Few articles in recent months have generated as many heated calls and emails to Third Sector as the restructuring at the Alzheimer’s Society.
The society, like many charities, wants to win more public sector contracts and the Department of Health’s publication last year of the first-ever National Dementia Strategy for England makes now a good time to act.
It seemed sensible for the society, which currently gets about 35 per cent of its income from statutory sources, to review its national structure to show funders it is modern and accountable.
The strategy seems fine, but it looks as if something might be amiss with the execution.
The main complaint is about the society’s decision to merge 240 local branches into 49 regional centres. Its leaders says the malcontents simply don’t like change, and in some cases that might be right. But disillusionment and discontent appear to run deep.
Stalwarts from the frontline, such as Ernie Thompson, who helped to found the Sunderland branch more than 20 years ago, and Roger Newman, who was awarded an MBE for his work helping Alzheimer’s sufferers, say they feel sad and angry about events and don’t feel they belong to the new structure. Ernie and others have even set up rival dementia charities to restore a local flavour to fundraising.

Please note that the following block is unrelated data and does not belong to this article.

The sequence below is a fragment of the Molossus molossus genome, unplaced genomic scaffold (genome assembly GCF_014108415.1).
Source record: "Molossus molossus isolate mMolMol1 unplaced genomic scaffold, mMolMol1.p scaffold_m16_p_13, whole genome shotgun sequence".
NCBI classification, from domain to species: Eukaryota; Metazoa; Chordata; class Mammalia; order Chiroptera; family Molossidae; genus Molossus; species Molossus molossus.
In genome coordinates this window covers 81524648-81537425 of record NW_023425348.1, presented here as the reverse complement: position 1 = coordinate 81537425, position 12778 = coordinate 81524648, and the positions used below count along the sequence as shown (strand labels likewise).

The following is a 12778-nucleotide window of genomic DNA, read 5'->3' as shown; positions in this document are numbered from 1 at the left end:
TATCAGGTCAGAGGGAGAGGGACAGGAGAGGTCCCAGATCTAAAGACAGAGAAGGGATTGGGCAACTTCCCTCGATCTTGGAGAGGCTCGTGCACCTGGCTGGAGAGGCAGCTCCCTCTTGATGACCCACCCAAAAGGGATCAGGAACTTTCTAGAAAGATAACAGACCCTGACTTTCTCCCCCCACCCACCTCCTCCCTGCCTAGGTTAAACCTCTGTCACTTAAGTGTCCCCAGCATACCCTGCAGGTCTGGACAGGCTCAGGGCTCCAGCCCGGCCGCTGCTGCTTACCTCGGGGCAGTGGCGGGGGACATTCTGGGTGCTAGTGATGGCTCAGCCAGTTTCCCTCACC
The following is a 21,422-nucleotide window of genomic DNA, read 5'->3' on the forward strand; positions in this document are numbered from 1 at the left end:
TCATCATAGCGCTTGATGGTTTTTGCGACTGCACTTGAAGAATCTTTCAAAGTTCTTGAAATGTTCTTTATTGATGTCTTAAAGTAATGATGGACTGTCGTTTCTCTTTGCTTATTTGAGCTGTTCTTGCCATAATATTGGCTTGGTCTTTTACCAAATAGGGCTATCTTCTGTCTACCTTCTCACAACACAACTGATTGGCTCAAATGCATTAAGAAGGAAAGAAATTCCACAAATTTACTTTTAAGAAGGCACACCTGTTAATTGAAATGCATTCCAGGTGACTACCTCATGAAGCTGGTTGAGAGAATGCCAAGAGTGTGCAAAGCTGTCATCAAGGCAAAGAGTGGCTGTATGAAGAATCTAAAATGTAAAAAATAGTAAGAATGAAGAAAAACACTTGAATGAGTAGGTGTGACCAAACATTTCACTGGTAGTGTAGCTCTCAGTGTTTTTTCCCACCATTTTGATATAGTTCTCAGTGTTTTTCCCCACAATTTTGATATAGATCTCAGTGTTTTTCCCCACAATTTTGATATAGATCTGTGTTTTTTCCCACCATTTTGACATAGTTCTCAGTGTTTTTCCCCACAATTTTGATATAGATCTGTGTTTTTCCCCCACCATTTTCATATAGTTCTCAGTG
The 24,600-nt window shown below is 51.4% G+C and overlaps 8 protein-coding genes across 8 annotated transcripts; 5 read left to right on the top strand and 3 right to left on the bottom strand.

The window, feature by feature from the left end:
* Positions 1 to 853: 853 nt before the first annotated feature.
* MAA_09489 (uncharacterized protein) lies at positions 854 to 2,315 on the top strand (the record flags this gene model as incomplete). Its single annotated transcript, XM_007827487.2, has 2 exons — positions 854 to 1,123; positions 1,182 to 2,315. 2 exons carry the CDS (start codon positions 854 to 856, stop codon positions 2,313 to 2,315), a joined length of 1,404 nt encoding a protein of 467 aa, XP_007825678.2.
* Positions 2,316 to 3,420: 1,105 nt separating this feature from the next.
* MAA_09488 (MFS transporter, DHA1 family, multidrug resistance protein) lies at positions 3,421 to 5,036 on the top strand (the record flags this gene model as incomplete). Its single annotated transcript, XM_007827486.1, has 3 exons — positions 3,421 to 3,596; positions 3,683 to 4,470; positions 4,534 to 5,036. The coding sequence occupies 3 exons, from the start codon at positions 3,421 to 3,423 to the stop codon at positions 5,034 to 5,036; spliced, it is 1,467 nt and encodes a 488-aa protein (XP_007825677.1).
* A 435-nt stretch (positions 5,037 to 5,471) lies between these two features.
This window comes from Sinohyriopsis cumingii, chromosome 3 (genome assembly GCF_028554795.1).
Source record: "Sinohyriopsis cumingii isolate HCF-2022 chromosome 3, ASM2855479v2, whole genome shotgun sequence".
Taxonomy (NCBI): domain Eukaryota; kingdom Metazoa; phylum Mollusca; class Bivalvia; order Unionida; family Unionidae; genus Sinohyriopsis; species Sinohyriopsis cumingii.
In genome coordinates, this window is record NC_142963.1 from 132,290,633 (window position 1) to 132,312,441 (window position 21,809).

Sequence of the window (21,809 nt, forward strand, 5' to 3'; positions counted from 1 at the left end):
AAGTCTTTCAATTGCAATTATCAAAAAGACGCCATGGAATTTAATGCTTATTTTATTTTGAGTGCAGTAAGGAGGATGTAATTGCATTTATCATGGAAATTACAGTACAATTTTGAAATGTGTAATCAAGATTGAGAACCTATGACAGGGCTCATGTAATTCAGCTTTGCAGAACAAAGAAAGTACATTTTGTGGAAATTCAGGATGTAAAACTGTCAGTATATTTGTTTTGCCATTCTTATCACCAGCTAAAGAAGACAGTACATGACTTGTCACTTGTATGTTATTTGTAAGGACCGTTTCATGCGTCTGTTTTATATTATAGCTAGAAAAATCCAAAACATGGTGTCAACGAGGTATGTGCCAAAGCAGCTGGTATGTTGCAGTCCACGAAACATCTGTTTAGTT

Amidst all this Neil Hunt, the charity’s chief executive, has left at short notice without having a new position to go to. The charity declines to talk in detail about reasons for his departure.
It’s ironic that a charity trying to become more accountable has so little to say about Hunt’s departure. But the departure of many loyal volunteers, who feel so alienated by what’s happening that they are turning their backs on the new structure, is a matter that can’t be ignored.